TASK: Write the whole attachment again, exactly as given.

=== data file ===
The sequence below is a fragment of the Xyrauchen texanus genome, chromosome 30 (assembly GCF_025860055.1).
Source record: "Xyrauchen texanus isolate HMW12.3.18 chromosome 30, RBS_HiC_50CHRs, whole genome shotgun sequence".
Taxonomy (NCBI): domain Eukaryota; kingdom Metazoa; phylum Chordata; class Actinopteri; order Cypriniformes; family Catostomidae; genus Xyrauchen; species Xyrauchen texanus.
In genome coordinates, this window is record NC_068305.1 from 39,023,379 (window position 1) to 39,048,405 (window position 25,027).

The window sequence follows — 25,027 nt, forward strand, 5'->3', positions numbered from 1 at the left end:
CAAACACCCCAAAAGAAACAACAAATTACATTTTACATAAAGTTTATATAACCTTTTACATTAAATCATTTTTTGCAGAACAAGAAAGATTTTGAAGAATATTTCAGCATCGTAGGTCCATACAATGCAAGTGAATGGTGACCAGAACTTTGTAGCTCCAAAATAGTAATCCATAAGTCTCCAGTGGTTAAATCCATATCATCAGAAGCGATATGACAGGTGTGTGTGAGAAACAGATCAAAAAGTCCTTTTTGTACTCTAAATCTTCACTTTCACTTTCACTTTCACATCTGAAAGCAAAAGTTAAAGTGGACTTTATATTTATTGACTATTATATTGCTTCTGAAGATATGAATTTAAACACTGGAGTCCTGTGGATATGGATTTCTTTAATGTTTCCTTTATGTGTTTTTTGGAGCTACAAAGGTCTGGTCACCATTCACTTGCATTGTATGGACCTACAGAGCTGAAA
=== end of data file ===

The sequence below is a fragment of the Xyrauchen texanus genome, chromosome 30 (assembly GCF_025860055.1).
Source record: "Xyrauchen texanus isolate HMW12.3.18 chromosome 30, RBS_HiC_50CHRs, whole genome shotgun sequence".
Taxonomy (NCBI): domain Eukaryota; kingdom Metazoa; phylum Chordata; class Actinopteri; order Cypriniformes; family Catostomidae; genus Xyrauchen; species Xyrauchen texanus.
In genome coordinates, this window is record NC_068305.1 from 39,023,379 (window position 1) to 39,048,405 (window position 25,027).

The window sequence follows — 25,027 nt, forward strand, 5'->3', positions numbered from 1 at the left end:
CAAACACCCCAAAAGAAACAACAAATTACATTTTACATAAAGTTTATATAACCTTTTACATTAAATCATTTTTTGCAGAACAAGAAAGATTTTGAAGAATATTTCAGCATCGTAGGTCCATACAATGCAAGTGAATGGTGACCAGAACTTTGTAGCTCCAAAATAGTAATCCATAAGTCTCCAGTGGTTAAATCCATATCATCAGAAGCGATATGACAGGTGTGTGTGAGAAACAGATCAAAAAGTCCTTTTTGTACTCTAAATCTTCACTTTCACTTTCACTTTCACATCTGAAAGCAAAAGTTAAAGTGGACTTTATATTTATTGACTATTATATTGCTTCTGAAGATATGAATTTAAACACTGGAGTCCTGTGGATATGGATTTCTTTAATGTTTCCTTTATGTGTTTTTTGGAGCTACAAAGGTCTGGTCACCATTCACTTGCATTGTATGGACCTACAGAGCTGAAA